Tea is the most widely consumed drink in the world next to water. And black tea is the most popular type of tea. Tea grows in dozens of countries around the world, but the main producers and exporters are China, India, Sri Lanka and Kenya.
The Camellia sinensis plant is the source of black tea as well as green, white and Oolong tea. The various types of tea are produced from the same plant by using different oxidation times (also called fermentation). To produce black tea, tea leaves are oxidized longer than for the other varieties.
Black teas from China
China is where tea eg. senna tea is said to have been discovered around five thousand years ago, and the country is still one of the world’s main tea growers and exporters. One of the best known of China’s teas is Lapsang Souchong, famous for its large leaves and smoky flavour.
The best Lapsang Souchong is said to come from the hills in the northern Fujian province. Keemun is a black tea from the Anhui province in China and has a nutty flavour and a delicate aroma. Yunnan tea, from the Yunnan province, has a flavour similar to that of Assam tea form India: rich, earthy and malty.
Black teas from India
Another one of the world’s big tea growers is India. Tea is grown in India in the northeast areas of Assam and Darjeeling, as well as in the Nilgiri region in the south.
The region of Assam is where commercial tea production started in India in 1834. Tea is indigenous to this area, but the first commercially cultivated sage tea plants were grown from seeds that were brought here from China. Assam tea has a full-bodied, rich and robust flavour, is a great breakfast tea, and is very popular in tea blends.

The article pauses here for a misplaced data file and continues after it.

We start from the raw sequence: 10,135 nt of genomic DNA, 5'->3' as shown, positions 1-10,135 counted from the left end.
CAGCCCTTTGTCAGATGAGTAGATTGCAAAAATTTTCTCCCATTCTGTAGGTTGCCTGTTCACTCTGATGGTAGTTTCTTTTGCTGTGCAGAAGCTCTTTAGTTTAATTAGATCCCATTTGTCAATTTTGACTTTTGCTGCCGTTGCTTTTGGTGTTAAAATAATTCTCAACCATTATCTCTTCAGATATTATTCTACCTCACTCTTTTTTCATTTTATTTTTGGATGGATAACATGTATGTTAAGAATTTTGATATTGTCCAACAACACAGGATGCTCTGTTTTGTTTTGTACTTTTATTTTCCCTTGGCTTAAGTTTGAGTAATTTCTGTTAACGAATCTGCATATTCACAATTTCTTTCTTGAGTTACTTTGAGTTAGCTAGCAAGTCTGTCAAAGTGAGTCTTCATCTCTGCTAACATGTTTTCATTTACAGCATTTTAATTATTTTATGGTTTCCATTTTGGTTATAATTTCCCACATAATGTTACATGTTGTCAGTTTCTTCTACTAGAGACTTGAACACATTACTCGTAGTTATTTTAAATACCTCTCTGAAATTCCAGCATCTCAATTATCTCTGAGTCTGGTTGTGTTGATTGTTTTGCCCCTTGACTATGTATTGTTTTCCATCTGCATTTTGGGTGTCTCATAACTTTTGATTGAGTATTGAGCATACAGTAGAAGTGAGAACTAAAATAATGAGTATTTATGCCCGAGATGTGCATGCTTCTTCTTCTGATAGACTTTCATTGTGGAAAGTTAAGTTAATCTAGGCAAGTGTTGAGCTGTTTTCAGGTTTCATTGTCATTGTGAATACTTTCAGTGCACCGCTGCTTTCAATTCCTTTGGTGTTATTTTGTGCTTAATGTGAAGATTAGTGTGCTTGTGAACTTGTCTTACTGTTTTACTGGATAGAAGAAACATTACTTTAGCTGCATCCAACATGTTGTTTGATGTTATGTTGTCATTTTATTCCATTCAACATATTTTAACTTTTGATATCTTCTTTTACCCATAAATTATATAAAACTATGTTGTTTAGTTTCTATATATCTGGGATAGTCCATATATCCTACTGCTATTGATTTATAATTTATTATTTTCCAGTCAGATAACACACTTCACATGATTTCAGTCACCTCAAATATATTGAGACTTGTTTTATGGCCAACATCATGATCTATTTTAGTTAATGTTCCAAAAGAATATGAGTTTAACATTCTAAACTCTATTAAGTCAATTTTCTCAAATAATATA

Darjeeling tea grows on the foothills of the Indian Himalayas, and is highly regarded among tea-lovers. The delicate-flavoured Darjeeling is known as the “Champagne of teas”. As in Assam, there are several pluckings or “flushings” of tea leaves, and the best Darjeeling tea is said to come from the first “flush”.
Nilgiri teas from the beautiful Nilgiri mountain region in South India have a refreshing, delicate flavour and are often used in tea blends.
Teas from Sri Lanka are called Ceylon teas after the country’s former name. Ceylon teas are divided into three categories depending on the altitude the tea grows at. Low grown is from tea estates up to 2000 ft altitude, medium grows between 2000 and 4000 ft altitude, and high grown means over 4000 ft altitude.
One of the most famous of Ceylon teas, Dimbula, is grown at 5000 ft altitude. Ceylon teas have a wide variety of flavours and colours, and are often mixed to create Ceylon blends.
Black tea quality
The character of tea is influenced by several factors: the altitude the tea plant grows at, quality of the soil, growing temperature and the quality of the plucking (or “flushing”).
Tea’s quality also depends on production methods. The traditional or “orthodox” tea producing method means rolling the tea leaves to create loose tea. The CTC (crush, tear and curl) method creates tea more suitable for tea bags.
Tea Association of the United States of America
The UK Tea Council